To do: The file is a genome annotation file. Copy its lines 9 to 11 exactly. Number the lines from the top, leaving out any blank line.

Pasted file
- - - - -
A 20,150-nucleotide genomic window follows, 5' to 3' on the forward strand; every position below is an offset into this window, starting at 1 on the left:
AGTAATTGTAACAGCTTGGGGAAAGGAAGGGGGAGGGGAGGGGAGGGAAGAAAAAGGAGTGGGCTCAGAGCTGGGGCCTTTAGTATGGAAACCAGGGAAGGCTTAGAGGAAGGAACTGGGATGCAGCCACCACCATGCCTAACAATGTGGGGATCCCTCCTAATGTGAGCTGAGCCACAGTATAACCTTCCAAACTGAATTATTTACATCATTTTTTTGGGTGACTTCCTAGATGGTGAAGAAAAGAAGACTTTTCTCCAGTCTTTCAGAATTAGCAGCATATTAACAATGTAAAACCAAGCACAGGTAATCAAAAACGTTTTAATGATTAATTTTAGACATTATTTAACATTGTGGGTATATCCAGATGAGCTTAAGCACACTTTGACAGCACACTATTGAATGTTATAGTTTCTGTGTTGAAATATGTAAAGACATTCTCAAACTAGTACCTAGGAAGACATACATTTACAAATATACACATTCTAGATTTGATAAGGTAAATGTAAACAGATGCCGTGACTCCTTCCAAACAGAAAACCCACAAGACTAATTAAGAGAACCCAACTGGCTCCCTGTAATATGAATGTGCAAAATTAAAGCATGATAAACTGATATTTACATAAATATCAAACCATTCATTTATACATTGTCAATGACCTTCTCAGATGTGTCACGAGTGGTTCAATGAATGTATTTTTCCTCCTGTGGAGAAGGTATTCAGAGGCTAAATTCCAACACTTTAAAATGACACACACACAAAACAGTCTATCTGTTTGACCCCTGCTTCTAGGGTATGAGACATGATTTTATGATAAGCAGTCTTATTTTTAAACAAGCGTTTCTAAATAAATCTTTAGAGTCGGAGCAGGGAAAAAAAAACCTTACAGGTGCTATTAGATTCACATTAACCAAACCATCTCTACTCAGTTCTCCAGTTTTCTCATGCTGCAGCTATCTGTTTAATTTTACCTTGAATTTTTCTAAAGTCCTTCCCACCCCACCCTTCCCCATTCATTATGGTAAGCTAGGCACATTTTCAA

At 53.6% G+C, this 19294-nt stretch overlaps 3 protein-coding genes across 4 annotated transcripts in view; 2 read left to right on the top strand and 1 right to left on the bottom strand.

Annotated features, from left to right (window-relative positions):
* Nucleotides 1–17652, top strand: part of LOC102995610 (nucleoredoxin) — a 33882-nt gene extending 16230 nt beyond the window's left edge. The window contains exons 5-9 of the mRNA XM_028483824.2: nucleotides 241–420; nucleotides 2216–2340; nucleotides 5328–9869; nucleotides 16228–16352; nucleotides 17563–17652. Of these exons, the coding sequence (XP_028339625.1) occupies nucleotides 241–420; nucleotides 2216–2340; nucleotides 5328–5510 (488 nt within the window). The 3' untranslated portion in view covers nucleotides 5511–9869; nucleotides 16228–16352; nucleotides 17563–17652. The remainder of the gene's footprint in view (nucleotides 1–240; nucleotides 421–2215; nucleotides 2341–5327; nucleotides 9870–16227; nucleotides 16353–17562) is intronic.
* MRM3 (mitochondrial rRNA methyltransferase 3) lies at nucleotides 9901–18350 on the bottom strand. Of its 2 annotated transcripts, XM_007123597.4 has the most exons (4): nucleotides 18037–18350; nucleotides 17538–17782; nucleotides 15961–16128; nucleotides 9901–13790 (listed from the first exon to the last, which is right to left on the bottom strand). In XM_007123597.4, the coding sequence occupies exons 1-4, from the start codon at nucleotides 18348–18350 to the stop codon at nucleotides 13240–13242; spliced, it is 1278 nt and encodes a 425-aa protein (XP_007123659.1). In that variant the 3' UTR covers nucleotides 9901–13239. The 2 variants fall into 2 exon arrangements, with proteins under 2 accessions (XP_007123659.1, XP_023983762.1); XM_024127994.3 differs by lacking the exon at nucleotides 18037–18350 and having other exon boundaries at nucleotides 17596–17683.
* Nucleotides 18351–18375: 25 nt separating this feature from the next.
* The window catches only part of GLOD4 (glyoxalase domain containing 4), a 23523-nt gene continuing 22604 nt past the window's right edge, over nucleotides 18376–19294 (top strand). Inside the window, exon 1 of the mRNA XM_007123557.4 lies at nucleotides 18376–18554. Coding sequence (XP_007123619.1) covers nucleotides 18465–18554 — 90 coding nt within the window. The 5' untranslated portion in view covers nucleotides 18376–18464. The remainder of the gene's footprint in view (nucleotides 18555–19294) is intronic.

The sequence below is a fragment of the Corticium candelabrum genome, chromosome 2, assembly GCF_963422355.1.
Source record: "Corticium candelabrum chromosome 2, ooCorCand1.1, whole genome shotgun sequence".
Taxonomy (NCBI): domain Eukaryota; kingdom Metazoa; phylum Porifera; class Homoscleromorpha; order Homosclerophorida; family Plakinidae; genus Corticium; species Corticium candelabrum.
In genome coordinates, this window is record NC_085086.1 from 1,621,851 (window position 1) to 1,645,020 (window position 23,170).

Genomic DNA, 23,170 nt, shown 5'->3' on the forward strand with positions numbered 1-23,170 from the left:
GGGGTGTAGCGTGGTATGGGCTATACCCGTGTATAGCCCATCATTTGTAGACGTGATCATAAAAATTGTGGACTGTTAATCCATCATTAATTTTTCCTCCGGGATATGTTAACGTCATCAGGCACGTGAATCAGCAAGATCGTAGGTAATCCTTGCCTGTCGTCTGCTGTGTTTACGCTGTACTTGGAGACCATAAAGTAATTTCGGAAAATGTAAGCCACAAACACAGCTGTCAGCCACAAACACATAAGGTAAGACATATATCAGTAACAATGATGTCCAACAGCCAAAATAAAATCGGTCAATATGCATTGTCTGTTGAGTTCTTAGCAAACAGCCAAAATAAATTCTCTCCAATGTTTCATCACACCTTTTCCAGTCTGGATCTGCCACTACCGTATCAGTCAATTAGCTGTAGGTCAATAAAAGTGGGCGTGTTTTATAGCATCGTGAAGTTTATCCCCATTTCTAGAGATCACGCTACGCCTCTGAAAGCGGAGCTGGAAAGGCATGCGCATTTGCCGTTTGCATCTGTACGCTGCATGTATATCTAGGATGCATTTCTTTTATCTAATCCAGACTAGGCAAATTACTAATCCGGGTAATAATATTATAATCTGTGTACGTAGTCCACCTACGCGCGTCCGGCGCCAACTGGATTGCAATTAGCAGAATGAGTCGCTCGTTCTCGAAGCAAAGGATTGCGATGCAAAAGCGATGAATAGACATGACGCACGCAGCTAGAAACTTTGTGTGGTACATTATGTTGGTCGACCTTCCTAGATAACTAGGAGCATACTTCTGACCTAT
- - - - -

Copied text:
The sequence below is a fragment of the Corticium candelabrum genome, chromosome 2, assembly GCF_963422355.1.
Source record: "Corticium candelabrum chromosome 2, ooCorCand1.1, whole genome shotgun sequence".
Taxonomy (NCBI): domain Eukaryota; kingdom Metazoa; phylum Porifera; class Homoscleromorpha; order Homosclerophorida; family Plakinidae; genus Corticium; species Corticium candelabrum.